The Vocative Case: Syntax

The Vocative is the case of direct address, and may be interspersed with other cases in poetic language.

  • Tiberīne pater, tē, sāncte, precor: O father Tiber, to thee, holy one, I pray. ( is the accusative object)
  • Rēs omnis mihi tēcum erit, Hotensī: My whole attention will be devoted to you, Hortensius.

Where a noun is placed in apposition to a vocative with the imperative, it may be apposited in the nominative.

  • Audī tū, populus Albānus: hear, though people of Alba.

Where the implied subject is or vōs, a vocative adjective may take the place of a vocative noun.

  • Quō moritūre ruis: where are you rushing off to die?
  • Cēnsōrem trabeāte salūtās: robed, you salute the censor.

The Essential AG: 340a-b

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The Vocative Case: Declension

A&G define the vocative as “the case of Direct Address.” (35f)

Generally speaking, the vocative and the nominative are the same.

However, in certain nouns of the second declension (those with nominative -us or -ius) have two exceptional variations. All nouns in -us feature an -e in the vocative (mūrus…mūre). Those ending in -ius (Vergilius, fīlius, genius, etc.) take a vocative  (Vergilī, filī, genī).

  • [Highly attentive readers should note that this vocative does not shift its accent, rendering Vergílī, and not *Vérgilī, as one might expect.]

That’s how it stands for nouns. There’s a slight variation in policy for adjectives, though luckily the same general rule (same as the nominative) holds true for all but the second declension (bonus…bone). However, the one catch is that adjectives ending in -ius change to -ie and not . Therefore, when calling to a Spartan son, we might say O fīlī Lacedaemonie! (not *Lacedaemonī).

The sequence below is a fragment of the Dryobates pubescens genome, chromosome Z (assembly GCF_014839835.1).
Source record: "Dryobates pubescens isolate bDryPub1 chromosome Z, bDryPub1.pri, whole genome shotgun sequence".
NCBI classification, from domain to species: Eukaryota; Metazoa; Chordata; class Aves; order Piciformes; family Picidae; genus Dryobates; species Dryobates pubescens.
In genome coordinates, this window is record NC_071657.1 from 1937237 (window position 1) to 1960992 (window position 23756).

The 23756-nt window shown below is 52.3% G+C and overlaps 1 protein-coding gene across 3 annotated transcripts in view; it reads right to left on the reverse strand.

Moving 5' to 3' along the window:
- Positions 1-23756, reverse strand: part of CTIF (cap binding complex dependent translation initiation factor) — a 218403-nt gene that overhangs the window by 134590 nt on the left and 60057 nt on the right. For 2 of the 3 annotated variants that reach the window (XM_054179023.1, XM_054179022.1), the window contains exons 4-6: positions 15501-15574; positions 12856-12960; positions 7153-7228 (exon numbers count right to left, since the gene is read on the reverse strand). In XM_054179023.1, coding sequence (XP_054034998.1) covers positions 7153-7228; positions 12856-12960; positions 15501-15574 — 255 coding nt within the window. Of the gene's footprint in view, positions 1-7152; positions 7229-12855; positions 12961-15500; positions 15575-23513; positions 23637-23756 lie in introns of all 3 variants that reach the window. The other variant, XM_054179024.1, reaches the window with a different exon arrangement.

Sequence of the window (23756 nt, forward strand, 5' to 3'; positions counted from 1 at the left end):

If anyone has a better understanding of vocative plurals, which I assume are all identical to their nominative forms, feel free to say more in the comments below. A&G are totally silent on this issue, which I assume signals that listing the vocatives would be redundant (with respect to the nominatives).

The Essential AG: 38a

Weather Expressions in Latin

Some of the more common impersonal expressions in Latin are those that describe the weather.

  • grandinat, it’s hailing
  • pluit, it’s raining
  • ningit, it’s snowing
  • fulgurat, there’s a lightning bolt! (A&G have ‘it lightens’)
  • tonat, it thunders
  • rōrat, there’s dew on the grass

Note that these verbs can take subjects (Iupitter tonat) but they don’t have to. A&G are incomplete here, so let’s try to extrapolate on other ways the Romans might have describe the weather. I’m working with the assumption that these impersonal expressions are much like those of modern Romance languages (hace calor, fa caldo, it’s warm). The Latin expressions ought to cover the same range, right?

  • calidum est, it’s warm
  • frigidum est, it’s chilly
  • hūmidum est, it’s humid
  • nubiliōsum est, it’s cloudy
  • partim nubiliōsum est, it’s partly cloudy
  • ventōsum est, it’s windy
  • lūcet, it’s sunny
  • partim lūcet, it’s partly sunny

The impersonal list in A&G technically covers ‘verbs expressing operations of nature and the time of day,’ so here are two more entries in the list:

  • vesperāscit, it grows late
  • lūcīscit hōc, it grows light

The Essential AG: 208a